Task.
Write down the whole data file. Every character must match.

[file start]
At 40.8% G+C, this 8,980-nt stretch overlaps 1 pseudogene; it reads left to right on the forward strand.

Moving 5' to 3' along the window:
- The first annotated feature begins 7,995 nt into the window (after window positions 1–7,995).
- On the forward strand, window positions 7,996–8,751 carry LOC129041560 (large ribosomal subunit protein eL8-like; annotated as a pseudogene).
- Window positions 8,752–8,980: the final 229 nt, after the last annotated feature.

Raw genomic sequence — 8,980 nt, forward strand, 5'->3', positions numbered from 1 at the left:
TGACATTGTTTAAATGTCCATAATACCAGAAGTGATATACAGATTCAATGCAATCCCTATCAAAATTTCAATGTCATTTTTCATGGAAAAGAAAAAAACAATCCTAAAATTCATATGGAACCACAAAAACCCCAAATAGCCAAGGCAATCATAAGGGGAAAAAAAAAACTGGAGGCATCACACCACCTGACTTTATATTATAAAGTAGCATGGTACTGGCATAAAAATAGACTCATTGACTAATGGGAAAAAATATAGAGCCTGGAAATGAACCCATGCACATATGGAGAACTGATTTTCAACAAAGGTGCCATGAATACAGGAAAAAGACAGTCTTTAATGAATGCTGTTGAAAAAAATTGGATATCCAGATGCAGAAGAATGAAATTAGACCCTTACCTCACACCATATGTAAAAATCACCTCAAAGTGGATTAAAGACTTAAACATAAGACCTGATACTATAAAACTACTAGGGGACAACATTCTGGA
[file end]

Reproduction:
At 40.8% G+C, this 8,980-nt stretch overlaps 1 pseudogene; it reads left to right on the forward strand.

Moving 5' to 3' along the window:
- The first annotated feature begins 7,995 nt into the window (after window positions 1–7,995).
- On the forward strand, window positions 7,996–8,751 carry LOC129041560 (large ribosomal subunit protein eL8-like; annotated as a pseudogene).
- Window positions 8,752–8,980: the final 229 nt, after the last annotated feature.

Raw genomic sequence — 8,980 nt, forward strand, 5'->3', positions numbered from 1 at the left:
TGACATTGTTTAAATGTCCATAATACCAGAAGTGATATACAGATTCAATGCAATCCCTATCAAAATTTCAATGTCATTTTTCATGGAAAAGAAAAAAACAATCCTAAAATTCATATGGAACCACAAAAACCCCAAATAGCCAAGGCAATCATAAGGGGAAAAAAAAAACTGGAGGCATCACACCACCTGACTTTATATTATAAAGTAGCATGGTACTGGCATAAAAATAGACTCATTGACTAATGGGAAAAAATATAGAGCCTGGAAATGAACCCATGCACATATGGAGAACTGATTTTCAACAAAGGTGCCATGAATACAGGAAAAAGACAGTCTTTAATGAATGCTGTTGAAAAAAATTGGATATCCAGATGCAGAAGAATGAAATTAGACCCTTACCTCACACCATATGTAAAAATCACCTCAAAGTGGATTAAAGACTTAAACATAAGACCTGATACTATAAAACTACTAGGGGACAACATTCTGGA